“Our school business management program is really built on the strengths of our outstanding faculty,” Roberts said. “They are highly qualified experts in their various fields who are committed to innovative and responsive online teaching and learning. They are also committed to providing students with a relevant, high quality curriculum that promotes academic achievement and career success. This speaks highly of NIU’s commitment to student career success.”
Hawk added that because his program requires students to serve on a statewide committee, LEPF’s partnership with the Illinois Association of School Business Officials (IASBO) has made a huge impact.
“Internships are critical to career success and student engagement,” he said. “Our IASBO partnership proves that the networks developed through these endeavors prepares students to be career ready upon graduation,” he said.
John Cowan, assistant professor of instructional technology in ETRA since 2009, was part of a team effort with ETRA staff and instructional technology faculty to move the program from a traditional face-to-face model to an online program. Online support specialist Judy Puskar coordinated program development and students support; Karen Woodworth-Roman contributed to the recruitment and retention effort.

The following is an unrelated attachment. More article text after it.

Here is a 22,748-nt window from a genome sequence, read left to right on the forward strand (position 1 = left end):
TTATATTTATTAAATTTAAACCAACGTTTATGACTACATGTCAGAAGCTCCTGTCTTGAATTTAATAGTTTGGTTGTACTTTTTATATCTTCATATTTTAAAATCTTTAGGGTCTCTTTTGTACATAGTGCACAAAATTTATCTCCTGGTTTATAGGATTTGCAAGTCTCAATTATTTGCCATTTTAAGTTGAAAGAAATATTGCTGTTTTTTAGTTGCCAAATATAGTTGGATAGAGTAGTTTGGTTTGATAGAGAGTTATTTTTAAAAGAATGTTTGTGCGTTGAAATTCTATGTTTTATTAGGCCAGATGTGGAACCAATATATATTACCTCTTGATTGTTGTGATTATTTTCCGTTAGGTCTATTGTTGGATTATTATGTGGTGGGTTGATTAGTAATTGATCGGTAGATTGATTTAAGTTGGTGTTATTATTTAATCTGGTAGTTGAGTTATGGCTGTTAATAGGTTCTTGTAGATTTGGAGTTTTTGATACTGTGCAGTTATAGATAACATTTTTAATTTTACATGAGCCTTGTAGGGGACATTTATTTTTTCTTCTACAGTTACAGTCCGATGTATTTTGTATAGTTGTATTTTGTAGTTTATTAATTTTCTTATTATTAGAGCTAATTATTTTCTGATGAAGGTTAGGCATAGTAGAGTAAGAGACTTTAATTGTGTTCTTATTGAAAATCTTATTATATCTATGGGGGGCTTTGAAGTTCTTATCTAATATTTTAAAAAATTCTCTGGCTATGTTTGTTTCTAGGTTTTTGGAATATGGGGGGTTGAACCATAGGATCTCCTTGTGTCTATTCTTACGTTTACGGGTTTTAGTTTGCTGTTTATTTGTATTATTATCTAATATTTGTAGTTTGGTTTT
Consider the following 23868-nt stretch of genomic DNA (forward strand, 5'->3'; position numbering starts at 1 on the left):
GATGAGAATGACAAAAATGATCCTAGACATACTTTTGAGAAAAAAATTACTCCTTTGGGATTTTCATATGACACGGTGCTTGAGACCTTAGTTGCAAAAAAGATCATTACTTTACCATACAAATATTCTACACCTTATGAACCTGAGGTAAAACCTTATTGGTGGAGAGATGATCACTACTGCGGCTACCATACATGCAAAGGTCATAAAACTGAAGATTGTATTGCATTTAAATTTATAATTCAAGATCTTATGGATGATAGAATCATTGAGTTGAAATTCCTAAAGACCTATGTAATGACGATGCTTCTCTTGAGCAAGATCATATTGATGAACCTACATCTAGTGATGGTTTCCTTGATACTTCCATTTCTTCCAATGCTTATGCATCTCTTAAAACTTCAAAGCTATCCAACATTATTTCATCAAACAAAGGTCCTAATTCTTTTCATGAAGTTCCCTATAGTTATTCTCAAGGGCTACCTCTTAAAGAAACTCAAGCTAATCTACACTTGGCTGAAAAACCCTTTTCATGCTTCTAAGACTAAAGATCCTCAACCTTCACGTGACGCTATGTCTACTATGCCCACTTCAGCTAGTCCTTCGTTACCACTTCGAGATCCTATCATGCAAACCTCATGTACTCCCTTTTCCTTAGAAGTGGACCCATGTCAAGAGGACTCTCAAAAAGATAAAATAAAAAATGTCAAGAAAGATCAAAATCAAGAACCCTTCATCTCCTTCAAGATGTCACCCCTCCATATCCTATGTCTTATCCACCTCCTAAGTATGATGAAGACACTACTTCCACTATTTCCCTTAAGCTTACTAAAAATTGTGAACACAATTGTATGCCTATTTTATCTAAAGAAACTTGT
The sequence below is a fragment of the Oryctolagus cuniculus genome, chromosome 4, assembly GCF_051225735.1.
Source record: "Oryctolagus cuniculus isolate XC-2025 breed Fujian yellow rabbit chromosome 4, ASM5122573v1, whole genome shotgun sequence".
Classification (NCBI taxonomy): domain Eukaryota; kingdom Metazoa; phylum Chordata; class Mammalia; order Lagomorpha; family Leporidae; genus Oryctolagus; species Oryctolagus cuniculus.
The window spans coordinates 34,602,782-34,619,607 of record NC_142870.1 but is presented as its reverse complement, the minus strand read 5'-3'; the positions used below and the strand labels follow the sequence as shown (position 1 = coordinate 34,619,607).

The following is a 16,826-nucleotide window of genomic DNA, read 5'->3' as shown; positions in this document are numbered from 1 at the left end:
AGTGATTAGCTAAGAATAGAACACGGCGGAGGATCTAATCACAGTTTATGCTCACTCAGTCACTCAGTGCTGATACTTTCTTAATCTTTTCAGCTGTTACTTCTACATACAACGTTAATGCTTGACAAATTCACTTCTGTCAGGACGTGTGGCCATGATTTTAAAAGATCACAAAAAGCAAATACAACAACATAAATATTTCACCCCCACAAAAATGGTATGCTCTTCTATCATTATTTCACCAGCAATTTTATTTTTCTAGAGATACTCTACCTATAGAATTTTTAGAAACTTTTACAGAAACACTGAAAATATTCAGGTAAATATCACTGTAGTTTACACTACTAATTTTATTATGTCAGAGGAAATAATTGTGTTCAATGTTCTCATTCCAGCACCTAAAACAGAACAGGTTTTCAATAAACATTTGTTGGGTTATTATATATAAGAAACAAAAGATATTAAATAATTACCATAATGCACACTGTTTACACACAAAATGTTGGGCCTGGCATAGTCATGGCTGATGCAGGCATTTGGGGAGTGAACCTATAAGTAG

The process took about one year, and the first cohort launched in 2010.
Forty-one students currently comprise the two current cohorts, which employ a curriculum geared toward people who want to become technology leaders in their school districts. Students come together early on for orientation and collaborate online afterward.
“The group work fosters a real sense of community and relationships,” Cowan said. “Our retention is great – we don’t lose students. That’s because they are connected, engaged and working together. It’s really about the power of people interacting together to acquire knowledge of how to do innovative things with technology with kids in schools.”
For more information on the NIU College of Education, call (815) 753-1948 or email firstname.lastname@example.org.